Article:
Appreciation versus Depreciation


Appreciation is a wonderful thing: It makes what is excellent in others belong to us as well.
Voltaire

Appreciation is the highest form of prayer, for it acknowledges the presence of good wherever you shine the light of your thankful thoughts.
Alan Cohen

We tend to forget that happiness doesn’t come as a result of getting something we don’t have, but rather of recognizing and appreciating what we do have. – Frederick Keonig

 

When we consider our beliefs, there is a dichotomy of how we can choose to approach the world.  We can find value in everything around us, or we can devalue our world. In “The Secrets of the Power of Intention”, Dr. Wayne Dyer discussed this in terms of appreciation and depreciation. When we are appreciative, we find more value in all things around us. Wayne Dyer used the example of the Holocaust Survivor Victor Frankl  who was able to mentally survive living in a concentration camp by finding beauty in a fish head floating in his soup.

When we look at the world appreciatively, we are creating more value to ourselves. Since our experience is essentially governed by our perception of the world around us, the more value we find, the more value we perceive. When you adopt the strategy of appreciation you are more likely to turn a challenge into an opportunity.

It is important to note that most people are not solely appreciative or completely depreciative. It would be very difficult to imagine someone appreciating the passing of a loved one or devaluing winning $1,000,000. However, the more appreciative someone is in his or her habits, thoughts and feelings it would be easier for that person to accept the passing of a loved one by focusing on memories of the good time shared with that person and of all the things they have learned from that person. If someone is commonly depreciative, they may still adopt a pattern of daily complaining even after winning $1,000,000.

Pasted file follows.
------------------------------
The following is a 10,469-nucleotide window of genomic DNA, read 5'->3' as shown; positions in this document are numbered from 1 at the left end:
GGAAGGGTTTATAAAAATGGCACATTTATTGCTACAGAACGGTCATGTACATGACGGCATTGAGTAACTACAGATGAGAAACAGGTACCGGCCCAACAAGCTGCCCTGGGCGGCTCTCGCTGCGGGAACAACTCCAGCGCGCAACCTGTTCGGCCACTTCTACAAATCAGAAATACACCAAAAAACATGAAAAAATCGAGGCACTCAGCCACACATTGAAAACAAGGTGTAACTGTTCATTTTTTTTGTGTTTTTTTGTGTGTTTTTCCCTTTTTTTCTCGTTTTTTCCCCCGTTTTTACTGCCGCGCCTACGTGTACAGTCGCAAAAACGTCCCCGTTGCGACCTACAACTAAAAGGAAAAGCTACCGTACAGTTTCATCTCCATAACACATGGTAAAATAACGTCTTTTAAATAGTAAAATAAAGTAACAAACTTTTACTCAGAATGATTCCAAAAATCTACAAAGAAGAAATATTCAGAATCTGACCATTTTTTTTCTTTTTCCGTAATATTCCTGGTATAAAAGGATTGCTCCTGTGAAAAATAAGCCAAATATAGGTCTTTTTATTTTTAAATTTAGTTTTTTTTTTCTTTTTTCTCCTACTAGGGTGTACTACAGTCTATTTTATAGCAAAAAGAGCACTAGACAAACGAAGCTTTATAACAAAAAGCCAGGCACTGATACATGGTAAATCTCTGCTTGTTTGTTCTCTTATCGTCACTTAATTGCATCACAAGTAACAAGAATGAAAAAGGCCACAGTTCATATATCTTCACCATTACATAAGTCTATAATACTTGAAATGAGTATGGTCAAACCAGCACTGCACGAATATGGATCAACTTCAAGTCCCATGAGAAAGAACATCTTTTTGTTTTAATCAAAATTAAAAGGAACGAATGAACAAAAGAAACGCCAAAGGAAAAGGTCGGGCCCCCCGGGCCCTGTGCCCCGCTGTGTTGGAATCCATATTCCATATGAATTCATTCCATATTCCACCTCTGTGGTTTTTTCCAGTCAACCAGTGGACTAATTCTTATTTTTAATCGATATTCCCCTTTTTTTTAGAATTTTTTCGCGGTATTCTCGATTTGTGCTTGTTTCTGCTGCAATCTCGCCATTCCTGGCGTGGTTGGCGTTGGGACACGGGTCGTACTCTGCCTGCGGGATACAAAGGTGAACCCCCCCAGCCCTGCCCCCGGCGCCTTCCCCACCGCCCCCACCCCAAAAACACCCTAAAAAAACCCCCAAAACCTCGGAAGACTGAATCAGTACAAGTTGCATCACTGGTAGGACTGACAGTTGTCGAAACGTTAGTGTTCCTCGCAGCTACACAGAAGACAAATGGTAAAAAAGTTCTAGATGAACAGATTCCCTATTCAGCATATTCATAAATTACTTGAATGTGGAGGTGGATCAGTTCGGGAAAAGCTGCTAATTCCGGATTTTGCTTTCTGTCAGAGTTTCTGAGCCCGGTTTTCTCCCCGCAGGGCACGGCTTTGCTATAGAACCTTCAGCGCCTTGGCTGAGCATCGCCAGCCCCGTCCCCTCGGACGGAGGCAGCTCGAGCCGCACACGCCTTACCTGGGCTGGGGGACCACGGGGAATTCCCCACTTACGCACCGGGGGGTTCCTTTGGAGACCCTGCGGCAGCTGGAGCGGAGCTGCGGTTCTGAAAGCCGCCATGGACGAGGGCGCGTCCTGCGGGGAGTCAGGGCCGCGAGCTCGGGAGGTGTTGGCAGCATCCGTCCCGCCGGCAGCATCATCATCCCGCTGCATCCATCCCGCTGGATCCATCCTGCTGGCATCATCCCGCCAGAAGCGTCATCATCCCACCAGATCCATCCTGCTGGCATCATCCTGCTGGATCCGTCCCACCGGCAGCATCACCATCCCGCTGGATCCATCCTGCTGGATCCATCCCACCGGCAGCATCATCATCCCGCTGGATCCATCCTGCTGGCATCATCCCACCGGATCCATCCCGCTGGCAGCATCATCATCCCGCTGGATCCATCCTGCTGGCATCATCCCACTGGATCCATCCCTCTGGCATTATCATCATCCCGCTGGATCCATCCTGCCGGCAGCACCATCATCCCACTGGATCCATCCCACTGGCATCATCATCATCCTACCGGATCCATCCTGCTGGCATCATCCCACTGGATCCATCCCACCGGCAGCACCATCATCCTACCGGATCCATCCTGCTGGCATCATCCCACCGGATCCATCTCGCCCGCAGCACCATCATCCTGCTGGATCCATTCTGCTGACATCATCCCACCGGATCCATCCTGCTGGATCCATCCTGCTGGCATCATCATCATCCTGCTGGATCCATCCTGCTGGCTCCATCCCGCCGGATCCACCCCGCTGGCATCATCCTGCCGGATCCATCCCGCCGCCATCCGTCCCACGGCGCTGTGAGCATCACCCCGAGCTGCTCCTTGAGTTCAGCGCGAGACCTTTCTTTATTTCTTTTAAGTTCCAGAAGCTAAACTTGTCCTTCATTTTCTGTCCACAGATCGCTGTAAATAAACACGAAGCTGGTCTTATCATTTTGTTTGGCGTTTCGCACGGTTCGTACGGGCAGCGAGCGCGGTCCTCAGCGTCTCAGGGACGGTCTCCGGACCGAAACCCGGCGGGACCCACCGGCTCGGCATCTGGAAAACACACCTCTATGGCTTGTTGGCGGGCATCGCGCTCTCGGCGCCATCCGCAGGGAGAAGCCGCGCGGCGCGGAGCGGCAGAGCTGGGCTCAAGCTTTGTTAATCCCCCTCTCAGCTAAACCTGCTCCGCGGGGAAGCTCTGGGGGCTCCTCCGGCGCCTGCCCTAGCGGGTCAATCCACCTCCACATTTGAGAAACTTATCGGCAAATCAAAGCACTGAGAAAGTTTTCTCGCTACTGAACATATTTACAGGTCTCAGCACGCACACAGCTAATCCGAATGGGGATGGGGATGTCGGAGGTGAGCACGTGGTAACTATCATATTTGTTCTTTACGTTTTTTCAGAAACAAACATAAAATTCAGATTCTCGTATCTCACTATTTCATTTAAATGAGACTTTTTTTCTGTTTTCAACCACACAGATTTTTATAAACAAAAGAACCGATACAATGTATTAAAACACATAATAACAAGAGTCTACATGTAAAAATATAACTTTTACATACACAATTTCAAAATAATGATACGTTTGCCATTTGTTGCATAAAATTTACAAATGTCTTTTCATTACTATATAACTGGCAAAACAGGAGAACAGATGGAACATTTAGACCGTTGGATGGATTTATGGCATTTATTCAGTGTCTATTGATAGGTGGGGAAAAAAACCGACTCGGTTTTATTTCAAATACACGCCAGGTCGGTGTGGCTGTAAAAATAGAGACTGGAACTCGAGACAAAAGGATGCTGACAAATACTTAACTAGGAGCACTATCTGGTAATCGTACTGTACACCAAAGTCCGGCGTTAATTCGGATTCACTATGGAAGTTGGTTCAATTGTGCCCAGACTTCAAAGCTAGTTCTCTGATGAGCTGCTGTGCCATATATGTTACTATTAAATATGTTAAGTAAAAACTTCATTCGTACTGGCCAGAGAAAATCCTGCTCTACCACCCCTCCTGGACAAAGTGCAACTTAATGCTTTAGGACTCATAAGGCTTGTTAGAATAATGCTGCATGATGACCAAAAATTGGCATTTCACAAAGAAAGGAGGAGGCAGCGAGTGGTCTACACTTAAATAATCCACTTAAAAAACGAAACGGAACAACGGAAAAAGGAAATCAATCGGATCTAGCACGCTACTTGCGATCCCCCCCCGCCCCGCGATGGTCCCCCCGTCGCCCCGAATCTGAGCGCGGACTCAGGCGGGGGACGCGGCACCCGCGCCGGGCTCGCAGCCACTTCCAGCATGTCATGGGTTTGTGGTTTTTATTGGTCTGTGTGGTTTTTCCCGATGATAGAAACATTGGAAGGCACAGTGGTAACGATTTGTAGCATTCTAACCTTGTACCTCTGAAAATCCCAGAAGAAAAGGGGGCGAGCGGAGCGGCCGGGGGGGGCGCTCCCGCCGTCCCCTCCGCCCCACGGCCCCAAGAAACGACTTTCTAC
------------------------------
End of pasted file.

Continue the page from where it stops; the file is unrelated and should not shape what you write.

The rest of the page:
When evaluating your beliefs, consider if you beliefs are creating more value for you.

Depreciate beliefs include:

  • Belief that you are unworthy of love, affection, success or material goods
  • Belief that you are superior to others (since you are depreciating others)
  • Belief that you are inferior to others (since you are depreciating yourself)
  • Belief that you would only be worthy if you had a certain amount of social status or material goods.

Appreciate beliefs include:

  • Belief that you are worthy of love, affection, success or material goods
  • Belief that all people have value
  • Belief that you have value regardless or race, status or class
  • Belief that you can learn something from all situations

I hope that you are able to find value in each and every day!

Judgment as an evaluative process is “positive” since it is helpful for us to compare differing perspectives to make a decision or to evaluate information to make a wise decision to determine the best course of action. This sense of judgment infers using sound criteria as a part of the process. It also connotes an image of fairness and justice.

However, we people are labeled as “judgmental”, we imagine a person who uses judgment to devaluate. We devalue others when we engage in the practice of discrimination and prejudice. When we devalue others, we feel in some way superior to “the other”. The process of devaluing people can be extremely dangerous. In the extreme case of genocide, the side committing the atrocities devalued the group victimized by the genocide.

When we adopt the habit of devaluing others through judgment, we know subconsciously that other people may be “judging” us. If I am judging others, it only makes sense that someone else would be judging me. Therefore, the more judgmental we become, the more afraid we may become of being judged ourselves. It also follows that the more that we have experienced being devalued by another’s judgment, the more likely we are to feel justified in judging others.